Decision due on Belt Farm

June 20, 1994|By Mary Gail Hare | Mary Gail Hare,Sun Staff Writer

For the second time in two months, the Carroll County Planning Commission has marked "decision" on its agenda next to the name of a proposed development at Linton Road and Route 26 in Eldersburg.

Members expect to render a decision on the 203-acre Belt Farm at 2 p.m. tomorrow.

After several meetings and a site inspection, the board delayed its decision in April to allow Carroll Developers, a Howard County company, time to rework site plans.

The developer had asked the commission to rezone the property and allow construction of about 240 houses. Original zoning allows for about 100 houses with private water and septic systems.

Because the site is scheduled to be served by public utilities within five years, the county is requiring the builder to hook into its lines at a cost of $7,000 per home.

Attorneys for Carroll Developers have told the commission the added cost makes developing at the present zoning unprofitable.

"We are talking about an additional $2 million in infrastructure," said John Maguire, the developer's lawyer. "The present zoning doesn't justify the expense."

Residents of the Parkside and Linton Springs subdivisions, which abut the site, have said they are resigned to development. But they balk at any increase in the number of homes.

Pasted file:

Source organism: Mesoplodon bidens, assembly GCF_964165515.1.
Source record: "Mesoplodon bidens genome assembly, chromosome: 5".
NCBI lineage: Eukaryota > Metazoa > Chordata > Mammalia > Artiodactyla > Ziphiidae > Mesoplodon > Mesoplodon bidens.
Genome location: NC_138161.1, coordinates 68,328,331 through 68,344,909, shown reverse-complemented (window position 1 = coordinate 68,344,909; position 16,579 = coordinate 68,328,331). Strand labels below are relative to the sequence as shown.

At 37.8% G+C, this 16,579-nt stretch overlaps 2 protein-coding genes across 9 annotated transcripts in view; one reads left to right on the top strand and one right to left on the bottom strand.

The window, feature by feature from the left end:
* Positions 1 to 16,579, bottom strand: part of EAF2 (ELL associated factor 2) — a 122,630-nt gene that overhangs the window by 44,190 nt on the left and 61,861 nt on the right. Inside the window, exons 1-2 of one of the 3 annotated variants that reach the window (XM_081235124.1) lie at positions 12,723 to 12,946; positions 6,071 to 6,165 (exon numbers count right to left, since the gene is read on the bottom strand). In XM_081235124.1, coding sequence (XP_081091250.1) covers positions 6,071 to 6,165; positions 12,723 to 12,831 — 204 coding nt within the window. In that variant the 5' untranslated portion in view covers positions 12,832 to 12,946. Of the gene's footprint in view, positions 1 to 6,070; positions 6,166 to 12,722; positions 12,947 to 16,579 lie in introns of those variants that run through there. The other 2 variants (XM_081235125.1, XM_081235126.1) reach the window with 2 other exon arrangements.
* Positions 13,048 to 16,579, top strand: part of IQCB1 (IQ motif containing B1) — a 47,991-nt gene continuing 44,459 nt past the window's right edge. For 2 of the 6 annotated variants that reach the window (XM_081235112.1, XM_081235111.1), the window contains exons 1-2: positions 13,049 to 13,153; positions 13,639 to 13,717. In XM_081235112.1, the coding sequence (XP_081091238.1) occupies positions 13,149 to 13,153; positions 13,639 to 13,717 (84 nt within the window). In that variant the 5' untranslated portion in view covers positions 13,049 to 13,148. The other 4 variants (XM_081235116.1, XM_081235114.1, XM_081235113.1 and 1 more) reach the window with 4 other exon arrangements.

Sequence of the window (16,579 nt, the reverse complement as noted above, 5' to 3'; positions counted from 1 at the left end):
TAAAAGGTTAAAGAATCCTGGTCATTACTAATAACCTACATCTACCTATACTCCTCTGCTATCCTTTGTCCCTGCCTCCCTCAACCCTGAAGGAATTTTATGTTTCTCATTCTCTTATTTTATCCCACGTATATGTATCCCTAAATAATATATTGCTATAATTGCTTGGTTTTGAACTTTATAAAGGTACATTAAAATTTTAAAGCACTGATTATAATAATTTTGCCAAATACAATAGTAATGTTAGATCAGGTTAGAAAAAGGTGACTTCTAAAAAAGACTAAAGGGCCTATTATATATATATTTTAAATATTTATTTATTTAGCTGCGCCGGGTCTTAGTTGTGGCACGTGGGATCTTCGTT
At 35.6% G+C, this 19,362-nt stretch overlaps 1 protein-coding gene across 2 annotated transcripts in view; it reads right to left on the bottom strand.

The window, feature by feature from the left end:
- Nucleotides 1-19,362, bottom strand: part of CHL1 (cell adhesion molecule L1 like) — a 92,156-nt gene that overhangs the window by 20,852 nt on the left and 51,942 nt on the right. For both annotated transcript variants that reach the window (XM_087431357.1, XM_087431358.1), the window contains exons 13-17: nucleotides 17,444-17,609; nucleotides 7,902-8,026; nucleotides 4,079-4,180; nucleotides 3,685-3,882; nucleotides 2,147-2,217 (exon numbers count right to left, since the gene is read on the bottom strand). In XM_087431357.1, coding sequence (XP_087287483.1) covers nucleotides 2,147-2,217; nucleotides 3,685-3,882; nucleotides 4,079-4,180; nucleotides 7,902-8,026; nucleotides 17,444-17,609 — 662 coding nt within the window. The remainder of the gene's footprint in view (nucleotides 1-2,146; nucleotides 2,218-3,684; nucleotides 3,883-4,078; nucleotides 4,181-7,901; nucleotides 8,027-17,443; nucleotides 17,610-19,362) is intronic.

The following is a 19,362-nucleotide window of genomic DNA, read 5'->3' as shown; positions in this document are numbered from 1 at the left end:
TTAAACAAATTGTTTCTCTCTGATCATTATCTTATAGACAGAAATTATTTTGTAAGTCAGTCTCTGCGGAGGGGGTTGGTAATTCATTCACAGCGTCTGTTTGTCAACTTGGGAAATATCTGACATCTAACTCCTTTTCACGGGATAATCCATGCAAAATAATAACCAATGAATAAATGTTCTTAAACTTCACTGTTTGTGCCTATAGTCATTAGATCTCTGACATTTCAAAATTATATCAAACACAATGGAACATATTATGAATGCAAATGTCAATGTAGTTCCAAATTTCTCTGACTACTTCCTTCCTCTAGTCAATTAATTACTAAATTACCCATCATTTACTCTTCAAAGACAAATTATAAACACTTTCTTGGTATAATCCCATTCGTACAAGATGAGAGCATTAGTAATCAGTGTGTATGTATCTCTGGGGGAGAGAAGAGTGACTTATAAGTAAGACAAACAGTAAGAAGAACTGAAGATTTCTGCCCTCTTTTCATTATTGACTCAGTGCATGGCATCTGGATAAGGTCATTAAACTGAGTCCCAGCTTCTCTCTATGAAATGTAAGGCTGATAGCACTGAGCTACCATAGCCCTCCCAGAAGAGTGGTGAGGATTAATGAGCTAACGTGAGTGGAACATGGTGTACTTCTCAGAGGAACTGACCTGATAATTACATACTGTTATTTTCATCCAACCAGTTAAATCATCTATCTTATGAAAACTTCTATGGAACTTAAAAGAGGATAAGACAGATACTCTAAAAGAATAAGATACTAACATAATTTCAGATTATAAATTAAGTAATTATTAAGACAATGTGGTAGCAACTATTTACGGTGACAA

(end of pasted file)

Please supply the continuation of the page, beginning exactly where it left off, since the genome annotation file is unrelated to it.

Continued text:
Barry Marsh, president of the Linton Springs Civic Association, argued for the existing conservation zoning at the April hearing and plans to repeat those arguments.

"Of course, we plan to be at the hearing Tuesday," Mr. Marsh said. "We will try once again to ask the commission to develop at a cautious pace and not in a way that adversely affects the community."

Mr. Marsh said members of his organization have reviewed the developer's latest proposal, which is scaled back to about 160 homes. The group planned to discuss its strategy.

He reiterated the association's opposition to increased traffic on Linton Road, the only egress to Liberty Road for nearly 200 homeowners.

Residents also are concerned about the added burden on the area's already crowded schools.

"We haven't gotten adequate answers on any of the issues," Mr. Marsh said. "We still oppose the rezoning."

Conservation is yet another issue, he said. Several Liberty Reservoir feeder streams run across the property and could be adversely affected by increased construction, he said.

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